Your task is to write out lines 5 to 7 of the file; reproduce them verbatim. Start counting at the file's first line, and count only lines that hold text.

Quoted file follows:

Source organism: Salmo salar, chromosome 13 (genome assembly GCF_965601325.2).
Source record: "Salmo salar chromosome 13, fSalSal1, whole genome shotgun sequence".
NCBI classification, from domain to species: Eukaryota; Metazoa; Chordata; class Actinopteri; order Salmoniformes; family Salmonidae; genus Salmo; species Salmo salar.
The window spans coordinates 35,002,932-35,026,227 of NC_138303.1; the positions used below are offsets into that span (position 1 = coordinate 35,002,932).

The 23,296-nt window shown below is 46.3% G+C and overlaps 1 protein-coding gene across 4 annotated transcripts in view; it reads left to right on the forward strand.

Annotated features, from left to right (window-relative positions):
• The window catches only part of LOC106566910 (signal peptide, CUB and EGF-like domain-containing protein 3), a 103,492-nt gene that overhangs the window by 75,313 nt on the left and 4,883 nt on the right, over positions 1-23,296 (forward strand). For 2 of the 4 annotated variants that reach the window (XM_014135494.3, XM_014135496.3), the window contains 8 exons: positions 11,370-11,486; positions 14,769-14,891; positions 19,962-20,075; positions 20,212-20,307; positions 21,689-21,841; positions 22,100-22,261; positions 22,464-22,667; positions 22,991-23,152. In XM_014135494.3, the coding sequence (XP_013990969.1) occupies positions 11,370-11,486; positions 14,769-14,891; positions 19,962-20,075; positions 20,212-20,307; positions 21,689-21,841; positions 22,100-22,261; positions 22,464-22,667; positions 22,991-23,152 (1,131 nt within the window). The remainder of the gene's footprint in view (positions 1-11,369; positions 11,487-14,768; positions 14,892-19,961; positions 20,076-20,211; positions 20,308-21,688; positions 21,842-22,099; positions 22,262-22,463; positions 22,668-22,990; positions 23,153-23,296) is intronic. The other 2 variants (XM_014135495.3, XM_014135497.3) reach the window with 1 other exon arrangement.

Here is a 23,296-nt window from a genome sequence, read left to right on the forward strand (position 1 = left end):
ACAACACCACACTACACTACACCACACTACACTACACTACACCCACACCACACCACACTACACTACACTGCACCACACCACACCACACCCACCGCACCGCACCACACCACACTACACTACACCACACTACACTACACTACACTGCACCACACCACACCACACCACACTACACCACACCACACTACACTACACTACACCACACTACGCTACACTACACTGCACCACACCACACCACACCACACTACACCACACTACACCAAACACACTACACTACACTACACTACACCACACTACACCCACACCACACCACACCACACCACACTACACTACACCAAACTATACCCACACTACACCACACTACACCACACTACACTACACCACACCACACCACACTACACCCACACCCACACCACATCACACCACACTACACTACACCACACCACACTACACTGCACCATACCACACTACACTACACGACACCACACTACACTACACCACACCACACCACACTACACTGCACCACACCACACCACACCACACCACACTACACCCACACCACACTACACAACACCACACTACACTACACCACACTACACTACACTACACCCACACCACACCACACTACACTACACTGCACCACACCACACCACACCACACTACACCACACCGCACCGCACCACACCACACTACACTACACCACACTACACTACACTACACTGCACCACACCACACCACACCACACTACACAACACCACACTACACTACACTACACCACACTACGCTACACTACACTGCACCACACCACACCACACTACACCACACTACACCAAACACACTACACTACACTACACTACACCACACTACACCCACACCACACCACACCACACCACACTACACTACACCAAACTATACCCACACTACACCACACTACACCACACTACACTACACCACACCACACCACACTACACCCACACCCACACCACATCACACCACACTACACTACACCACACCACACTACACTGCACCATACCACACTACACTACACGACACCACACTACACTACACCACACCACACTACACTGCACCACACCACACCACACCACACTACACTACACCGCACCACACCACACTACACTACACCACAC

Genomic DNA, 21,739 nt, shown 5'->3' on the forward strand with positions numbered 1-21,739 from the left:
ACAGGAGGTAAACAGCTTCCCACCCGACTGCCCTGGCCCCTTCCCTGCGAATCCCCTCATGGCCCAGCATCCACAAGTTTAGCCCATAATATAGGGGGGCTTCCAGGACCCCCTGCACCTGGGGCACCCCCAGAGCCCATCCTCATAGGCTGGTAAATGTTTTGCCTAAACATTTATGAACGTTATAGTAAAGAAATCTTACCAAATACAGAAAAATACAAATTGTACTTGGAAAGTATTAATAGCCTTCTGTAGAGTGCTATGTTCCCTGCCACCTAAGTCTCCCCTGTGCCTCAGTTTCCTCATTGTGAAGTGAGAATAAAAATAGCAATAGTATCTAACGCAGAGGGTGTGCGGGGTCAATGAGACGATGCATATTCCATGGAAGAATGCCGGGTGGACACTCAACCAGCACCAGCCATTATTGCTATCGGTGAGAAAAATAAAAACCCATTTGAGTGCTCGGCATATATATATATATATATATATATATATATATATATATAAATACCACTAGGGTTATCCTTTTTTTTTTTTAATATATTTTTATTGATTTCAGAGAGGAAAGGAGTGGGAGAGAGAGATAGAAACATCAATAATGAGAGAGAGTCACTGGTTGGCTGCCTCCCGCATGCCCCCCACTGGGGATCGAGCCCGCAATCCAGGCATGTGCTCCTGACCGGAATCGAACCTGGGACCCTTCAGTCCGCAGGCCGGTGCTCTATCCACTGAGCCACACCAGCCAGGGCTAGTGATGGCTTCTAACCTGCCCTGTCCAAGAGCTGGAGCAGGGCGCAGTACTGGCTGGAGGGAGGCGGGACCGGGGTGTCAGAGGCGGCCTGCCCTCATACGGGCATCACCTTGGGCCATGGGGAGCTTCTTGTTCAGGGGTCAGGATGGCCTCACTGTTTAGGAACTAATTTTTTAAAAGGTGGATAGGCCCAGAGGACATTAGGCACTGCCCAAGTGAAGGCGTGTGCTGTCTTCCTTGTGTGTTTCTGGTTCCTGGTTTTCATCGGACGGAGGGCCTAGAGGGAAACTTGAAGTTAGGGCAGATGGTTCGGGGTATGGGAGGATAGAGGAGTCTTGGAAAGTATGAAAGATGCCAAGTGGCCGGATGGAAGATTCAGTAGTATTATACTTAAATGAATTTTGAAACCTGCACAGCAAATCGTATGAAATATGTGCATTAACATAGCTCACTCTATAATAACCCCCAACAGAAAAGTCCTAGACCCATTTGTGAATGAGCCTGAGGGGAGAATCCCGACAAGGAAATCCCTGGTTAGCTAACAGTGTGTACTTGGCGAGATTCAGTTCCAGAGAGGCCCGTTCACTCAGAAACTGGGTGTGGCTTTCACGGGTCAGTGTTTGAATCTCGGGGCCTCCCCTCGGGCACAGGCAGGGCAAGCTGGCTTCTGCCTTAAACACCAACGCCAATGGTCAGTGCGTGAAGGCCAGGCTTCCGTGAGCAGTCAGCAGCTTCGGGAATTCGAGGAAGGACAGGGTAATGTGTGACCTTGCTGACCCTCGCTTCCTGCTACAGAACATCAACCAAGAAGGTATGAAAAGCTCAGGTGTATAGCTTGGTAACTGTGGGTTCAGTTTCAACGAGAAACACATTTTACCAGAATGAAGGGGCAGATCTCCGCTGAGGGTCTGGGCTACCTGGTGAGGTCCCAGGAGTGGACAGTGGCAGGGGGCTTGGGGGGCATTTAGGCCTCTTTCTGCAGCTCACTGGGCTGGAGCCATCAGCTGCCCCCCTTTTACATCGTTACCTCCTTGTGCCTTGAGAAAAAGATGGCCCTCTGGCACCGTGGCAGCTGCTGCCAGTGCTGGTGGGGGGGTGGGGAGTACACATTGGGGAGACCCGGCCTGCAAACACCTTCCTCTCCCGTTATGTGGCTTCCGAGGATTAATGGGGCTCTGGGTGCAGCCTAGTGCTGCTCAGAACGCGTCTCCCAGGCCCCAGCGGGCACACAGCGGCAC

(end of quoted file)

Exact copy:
The 23,296-nt window shown below is 46.3% G+C and overlaps 1 protein-coding gene across 4 annotated transcripts in view; it reads left to right on the forward strand.

Annotated features, from left to right (window-relative positions):
• The window catches only part of LOC106566910 (signal peptide, CUB and EGF-like domain-containing protein 3), a 103,492-nt gene that overhangs the window by 75,313 nt on the left and 4,883 nt on the right, over positions 1-23,296 (forward strand). For 2 of the 4 annotated variants that reach the window (XM_014135494.3, XM_014135496.3), the window contains 8 exons: positions 11,370-11,486; positions 14,769-14,891; positions 19,962-20,075; positions 20,212-20,307; positions 21,689-21,841; positions 22,100-22,261; positions 22,464-22,667; positions 22,991-23,152. In XM_014135494.3, the coding sequence (XP_013990969.1) occupies positions 11,370-11,486; positions 14,769-14,891; positions 19,962-20,075; positions 20,212-20,307; positions 21,689-21,841; positions 22,100-22,261; positions 22,464-22,667; positions 22,991-23,152 (1,131 nt within the window). The remainder of the gene's footprint in view (positions 1-11,369; positions 11,487-14,768; positions 14,892-19,961; positions 20,076-20,211; positions 20,308-21,688; positions 21,842-22,099; positions 22,262-22,463; positions 22,668-22,990; positions 23,153-23,296) is intronic. The other 2 variants (XM_014135495.3, XM_014135497.3) reach the window with 1 other exon arrangement.